The White House said Tuesday it will limit work permits for undocumented immigrants brought to the United States as children to one year instead of two, as administration officials reconsider whether to terminate an eight-year-old program that protects such immigrants from deportation.

The move comes more than a month after the U.S. Supreme Court ruled 5 to 4 that the Trump administration could not carry out its plans to end the Obama-era program known as Deferred Action for Childhood Arrivals, or DACA, because it had not provided proper legal justification for terminating it.

A White House official, speaking on the condition of anonymity, said Tuesday that the administration decided to shorten the work permits as it undertakes the legal review the court said was lacking when officials announced in late 2017 that they would phase out the program by this year. The official declined to say how long the review would take.

Acting Department of Homeland Security Secretary Chad Wolf published a memo on Tuesday limiting the work permits and signaling that DACA “presents serious policy concerns that may warrant its full rescission.” He said he would continue to bar new applications.

DACA has provided two-year, renewable work permits and protection from deportation to as many as 800,000 undocumented immigrants brought to the United States as children since the program began in 2012. Applicants must have lived in the United States for several years, attended school, and pass a background check, among other requirements. Approximately 640,000 people remain in the program, and many are health-care workers, teachers and emergency responders.

In the memo, Wolf said cutting the work permits’ validity in half “will have the potential benefit of significantly lessening the lasting effects of the DACA policy if I ultimately decide to rescind it.”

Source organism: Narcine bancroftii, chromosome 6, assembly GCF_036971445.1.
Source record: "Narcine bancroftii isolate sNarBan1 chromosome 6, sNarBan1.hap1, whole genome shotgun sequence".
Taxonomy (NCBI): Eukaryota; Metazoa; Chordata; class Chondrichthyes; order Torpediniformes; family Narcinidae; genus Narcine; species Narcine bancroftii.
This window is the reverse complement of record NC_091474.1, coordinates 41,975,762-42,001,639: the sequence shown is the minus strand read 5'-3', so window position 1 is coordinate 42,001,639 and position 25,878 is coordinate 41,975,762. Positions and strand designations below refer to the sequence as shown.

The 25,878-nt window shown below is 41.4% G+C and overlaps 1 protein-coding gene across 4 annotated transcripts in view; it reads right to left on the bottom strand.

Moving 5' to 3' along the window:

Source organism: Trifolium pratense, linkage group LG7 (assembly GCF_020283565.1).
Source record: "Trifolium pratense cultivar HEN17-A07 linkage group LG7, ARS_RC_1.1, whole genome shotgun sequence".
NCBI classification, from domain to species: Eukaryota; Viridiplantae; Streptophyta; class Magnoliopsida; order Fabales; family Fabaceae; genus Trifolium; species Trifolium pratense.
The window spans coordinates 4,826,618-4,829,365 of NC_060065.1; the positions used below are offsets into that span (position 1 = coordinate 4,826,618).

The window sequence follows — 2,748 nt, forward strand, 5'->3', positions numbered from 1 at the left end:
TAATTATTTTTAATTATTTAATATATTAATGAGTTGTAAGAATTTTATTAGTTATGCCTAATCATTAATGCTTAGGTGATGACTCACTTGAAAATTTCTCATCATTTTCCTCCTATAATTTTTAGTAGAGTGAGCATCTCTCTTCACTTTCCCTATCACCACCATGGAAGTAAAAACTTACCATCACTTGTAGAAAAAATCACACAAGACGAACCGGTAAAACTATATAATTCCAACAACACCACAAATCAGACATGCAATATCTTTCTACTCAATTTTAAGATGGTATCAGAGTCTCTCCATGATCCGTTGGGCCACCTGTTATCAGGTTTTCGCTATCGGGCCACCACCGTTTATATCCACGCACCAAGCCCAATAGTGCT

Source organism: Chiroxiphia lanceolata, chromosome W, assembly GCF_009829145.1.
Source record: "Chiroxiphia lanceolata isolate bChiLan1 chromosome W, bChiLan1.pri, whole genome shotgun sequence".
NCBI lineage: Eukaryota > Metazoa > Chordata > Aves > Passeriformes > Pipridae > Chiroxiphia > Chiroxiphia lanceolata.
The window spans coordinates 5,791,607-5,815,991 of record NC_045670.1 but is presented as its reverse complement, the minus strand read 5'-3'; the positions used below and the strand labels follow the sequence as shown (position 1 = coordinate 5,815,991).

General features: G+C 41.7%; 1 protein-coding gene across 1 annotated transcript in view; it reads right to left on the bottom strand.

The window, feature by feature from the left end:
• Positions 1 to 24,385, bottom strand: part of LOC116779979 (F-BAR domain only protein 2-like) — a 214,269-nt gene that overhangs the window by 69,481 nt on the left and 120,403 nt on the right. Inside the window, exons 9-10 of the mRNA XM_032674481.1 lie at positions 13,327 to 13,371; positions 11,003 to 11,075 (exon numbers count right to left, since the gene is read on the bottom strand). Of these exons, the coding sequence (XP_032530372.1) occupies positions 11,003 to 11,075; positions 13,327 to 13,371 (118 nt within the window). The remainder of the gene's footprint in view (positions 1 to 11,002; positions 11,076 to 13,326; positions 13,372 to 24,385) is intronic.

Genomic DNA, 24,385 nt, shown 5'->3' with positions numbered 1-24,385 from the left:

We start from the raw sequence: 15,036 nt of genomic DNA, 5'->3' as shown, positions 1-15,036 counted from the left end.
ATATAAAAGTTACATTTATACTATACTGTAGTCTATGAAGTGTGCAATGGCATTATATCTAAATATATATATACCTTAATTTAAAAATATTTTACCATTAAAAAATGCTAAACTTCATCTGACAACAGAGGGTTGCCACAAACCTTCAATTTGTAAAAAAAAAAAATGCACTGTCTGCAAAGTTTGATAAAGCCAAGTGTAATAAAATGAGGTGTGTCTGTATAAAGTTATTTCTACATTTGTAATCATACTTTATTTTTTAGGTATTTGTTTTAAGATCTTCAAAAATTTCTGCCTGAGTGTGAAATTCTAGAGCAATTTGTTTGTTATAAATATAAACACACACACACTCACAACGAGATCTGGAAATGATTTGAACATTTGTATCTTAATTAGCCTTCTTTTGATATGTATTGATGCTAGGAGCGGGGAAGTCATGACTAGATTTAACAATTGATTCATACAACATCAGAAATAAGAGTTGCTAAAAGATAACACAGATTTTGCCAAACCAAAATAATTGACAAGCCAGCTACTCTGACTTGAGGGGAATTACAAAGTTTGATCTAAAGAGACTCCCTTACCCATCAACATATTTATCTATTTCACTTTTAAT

Advocates for immigrants had hoped the court’s June 18 ruling would fully restore the DACA program, including for tens of thousands of potential new applicants who are currently not allowed to apply.

California Attorney General Xavier Becerra, whose office led one of the legal challenges against ending DACA, signaled that he would challenge the new policy in court. He said DACA should be “in full effect, including for new applications.”

“The courts have spoken,” he said. “We know what it takes to defend DACA . . . and we’ll do it again if necessary.”

The White House’s announcement follows weeks of uncertainty and conflicting signals from President Trump. Trump had earlier indicated that he would sign an immigration bill that would include DACA.

The White House’s move also backs away from one of Trump’s key campaign promises — to end a program he called an “illegal amnesty” on the campaign trail — as he is behind Democratic candidate Joe Biden in the polls, struggling with a rising novel coronavirus death toll and engaging in fiery battles with demonstrators in Portland, Ore.

Biden, who was vice president when President Barack Obama created the program, supports DACA.